3PAR has had dedupe for some time but has not had compression available until the release of 3PAR OS 3.3.1.  Compression is going be available on flash disks only and will be available to the GEN 5 systems i.e. the 8000 and 20,000. The aim of dedupe and now compression is to reduce the data size as much as possible on flash to make flash more affordable. Compression operations are performed inline i.e. before the data hits the SSD’s and are enabled at a per volume level. The best news is that compression is going to be licence free! HPE are expecting a 2:1 data reduction from using compression. I am going to do a deep dive on the compression and other data reduction technologies in the next few days, so watch out for that

Data Packing

3PAR writes to SSD’s in 16K pages, with compression of course you end up with odd sized pages.  These sub 16K sized pages are not optimal for writing to SSD and would incur a post process garbage collection to neaten things up and optimise their layout.  To eliminate this need for the additional garbage collection over head the odd sized pages are stitched together, just like your Nan makes a jumper, to form neat 16K pages. This process of taking odd sized compressed pages and packing them together is shown below.



Dedupe gets a code update in 3PAR OS 3.3.1. This new update changes the way dedupe operates writing to a private area first, as opposed to a shared area previously.  This change in operation aims to make the process more efficient, reducing garbage collection and ultimately making the system more scalable. TDVV (Thin Deduplicated Virtual Volumes) are depreciated, now you just create a standard volume and just change the attribute for the volume to turn on dedupe. Setting the dedupe attribute can be done from the CLI or SSMC.  Dedupe and compression can be combined together and HPE are expecting a median 4:1 data reduction, when the technologies are combined. The good news is that dedupe is again licence free and can be applied to all the GEN4 (7000 + 10,000) and GEN5 (8000 + 20,000) systems.


I really like the idea of VVOLs and have covered them in depth previously.  Their take up has been a little slower than I would have expected and one of the main reasons I have seen cited was the lack of replication support.  vSphere 6.5 introduced VVOL replication and 3PAR now supports this functionality once upgraded to 3PAR OS 3.3.1.  Don’t forget given the granular nature of VVOLs this will mean that replication can be controlled at a per VM level.

Peer Persistence 3 Data Centres (3DC)

Peer Persistence has to be one of my favourite 3PAR features, this enables the creation of a metro cluster or stretched cluster if you like across data centres.  This high availability setup allows storage to be switched between data centres, online with no disruption to hosts.  Peer Persistence 3DC allows a 3rd leg to be added to the replication topology.  This 3rd location does not become part of the metro cluster but allows a 3rd copy of the data to be replicated asynchronously for data availability.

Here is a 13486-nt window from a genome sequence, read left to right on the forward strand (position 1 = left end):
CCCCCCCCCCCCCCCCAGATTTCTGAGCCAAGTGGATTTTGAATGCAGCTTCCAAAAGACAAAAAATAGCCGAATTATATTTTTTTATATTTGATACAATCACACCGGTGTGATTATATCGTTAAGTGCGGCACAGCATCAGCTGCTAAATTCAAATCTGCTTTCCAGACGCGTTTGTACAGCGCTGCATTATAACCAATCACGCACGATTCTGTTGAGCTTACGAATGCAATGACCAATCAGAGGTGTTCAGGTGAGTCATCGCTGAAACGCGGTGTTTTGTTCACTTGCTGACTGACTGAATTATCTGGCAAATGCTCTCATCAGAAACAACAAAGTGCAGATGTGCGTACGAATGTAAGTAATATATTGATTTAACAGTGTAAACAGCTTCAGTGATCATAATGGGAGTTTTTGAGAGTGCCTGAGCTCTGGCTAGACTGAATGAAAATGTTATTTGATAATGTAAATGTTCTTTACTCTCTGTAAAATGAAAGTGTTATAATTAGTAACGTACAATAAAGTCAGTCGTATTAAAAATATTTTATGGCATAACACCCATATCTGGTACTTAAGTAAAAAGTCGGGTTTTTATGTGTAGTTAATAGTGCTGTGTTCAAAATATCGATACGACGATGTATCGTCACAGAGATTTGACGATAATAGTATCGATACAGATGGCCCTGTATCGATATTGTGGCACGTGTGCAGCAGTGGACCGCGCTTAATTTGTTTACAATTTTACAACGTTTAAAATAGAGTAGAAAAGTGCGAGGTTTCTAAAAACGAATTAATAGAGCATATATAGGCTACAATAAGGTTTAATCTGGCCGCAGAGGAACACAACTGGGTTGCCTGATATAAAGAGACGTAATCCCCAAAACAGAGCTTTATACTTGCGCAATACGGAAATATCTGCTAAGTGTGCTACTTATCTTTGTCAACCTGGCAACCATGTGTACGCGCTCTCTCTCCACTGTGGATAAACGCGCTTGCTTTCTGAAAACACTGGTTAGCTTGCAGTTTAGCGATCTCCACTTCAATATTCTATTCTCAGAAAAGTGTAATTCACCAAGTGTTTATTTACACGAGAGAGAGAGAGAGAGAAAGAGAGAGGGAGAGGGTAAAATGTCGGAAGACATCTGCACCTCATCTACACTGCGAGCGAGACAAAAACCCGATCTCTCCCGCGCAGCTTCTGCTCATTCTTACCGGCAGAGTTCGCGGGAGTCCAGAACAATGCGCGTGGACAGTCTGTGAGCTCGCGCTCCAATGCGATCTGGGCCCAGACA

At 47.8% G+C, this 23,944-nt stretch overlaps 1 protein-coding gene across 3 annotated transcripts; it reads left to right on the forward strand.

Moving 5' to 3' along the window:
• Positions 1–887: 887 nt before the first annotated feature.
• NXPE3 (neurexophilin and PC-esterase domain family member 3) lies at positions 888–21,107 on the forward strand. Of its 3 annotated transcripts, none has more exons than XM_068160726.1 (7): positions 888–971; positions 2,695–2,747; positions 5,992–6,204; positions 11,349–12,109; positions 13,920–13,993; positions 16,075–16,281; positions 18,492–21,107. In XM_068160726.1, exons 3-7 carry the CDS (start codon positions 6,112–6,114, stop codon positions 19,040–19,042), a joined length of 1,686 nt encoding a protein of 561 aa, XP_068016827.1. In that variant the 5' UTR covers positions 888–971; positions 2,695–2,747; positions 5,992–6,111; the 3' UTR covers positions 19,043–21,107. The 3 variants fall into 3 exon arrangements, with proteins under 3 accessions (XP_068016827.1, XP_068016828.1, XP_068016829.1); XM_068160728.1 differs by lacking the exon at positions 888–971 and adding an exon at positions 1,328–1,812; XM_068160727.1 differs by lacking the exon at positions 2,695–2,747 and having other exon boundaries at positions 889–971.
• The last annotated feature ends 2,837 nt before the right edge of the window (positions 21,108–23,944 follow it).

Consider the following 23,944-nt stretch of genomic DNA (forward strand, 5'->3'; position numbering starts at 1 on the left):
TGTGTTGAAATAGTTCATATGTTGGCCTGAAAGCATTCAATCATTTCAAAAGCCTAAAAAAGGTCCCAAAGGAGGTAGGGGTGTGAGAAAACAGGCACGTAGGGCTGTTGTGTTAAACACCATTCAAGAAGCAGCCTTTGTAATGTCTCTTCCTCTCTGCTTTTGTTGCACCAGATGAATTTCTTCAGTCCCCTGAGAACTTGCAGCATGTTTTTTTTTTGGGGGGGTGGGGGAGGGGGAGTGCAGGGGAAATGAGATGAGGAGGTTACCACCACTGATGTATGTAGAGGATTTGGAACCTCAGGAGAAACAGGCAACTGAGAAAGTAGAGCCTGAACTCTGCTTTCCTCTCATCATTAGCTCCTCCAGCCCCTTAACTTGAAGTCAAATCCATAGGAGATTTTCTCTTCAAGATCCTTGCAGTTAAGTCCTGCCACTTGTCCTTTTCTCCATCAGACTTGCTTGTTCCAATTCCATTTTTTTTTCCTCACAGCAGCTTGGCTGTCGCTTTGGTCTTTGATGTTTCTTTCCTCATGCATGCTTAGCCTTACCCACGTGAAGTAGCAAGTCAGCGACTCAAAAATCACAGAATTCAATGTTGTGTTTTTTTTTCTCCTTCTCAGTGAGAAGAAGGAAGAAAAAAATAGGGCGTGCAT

Free Licences

3PAR must have more native software allowing data services than any other SAN now.  Deciding which ones you wanted and then having to pay for them was painful. Well now all licences within a single system are free! If you have more than one system and are using features that allow the systems to talk to each other e.g. Remote Copy, Peer Persistence, Peer Motion you will need to upgrade to the multi-site licence.  Again once you have the site licence this enables all multi system functionality.

Replication to StoreVirtual VSA (Peer Copy)

I have been wondering for a while if and when they were going to enable replication between the StoreVirtual and 3PAR, well it is now possible with the use of RMC in a feature called Peer Copy.  RMC is now included in the free licence bundle and in this circumstance acts as the data mover, replicating crash consistent snapshots between a 3PAR and Store Virtual.  Other RMC enhancements include replication to Azure, deployment in Hyper-V and SAP HANA support.


Online Import

The online import tool which already supported the EMC Clarrion, VNX and VMAX now adds support for the EMX DMX. Other vendors already supported include Hitachi and IBM

File Persona

File persona gets a bunch of feature additions including doubling scalability, file locks for governance, cross protocol file sharing and a file system checker.

Extended SSD Warranty

The existing warranty on 3PAR SSD’s is 5 years, now this has been extended to 7 years.  This covers media wear out and electronics.  The offer is open to all SSD’s in 8000 and 20,000 systems bought after June 2015.

There are even more enhancements than this but I don’t want this blog turning into a hardback edition so I will bring more news in the coming days on other enhancements and deep dives on what has been discussed today. To make sure that you don’t miss any updates, you can get e-mail updates, or follow via Face Book, LinkedIN and Twitter.

This is a mind blowing amount of information and if your head is spinning check out these nice videos in which Calvin Zito summarises these announcements in two videos Video 1, Video 2.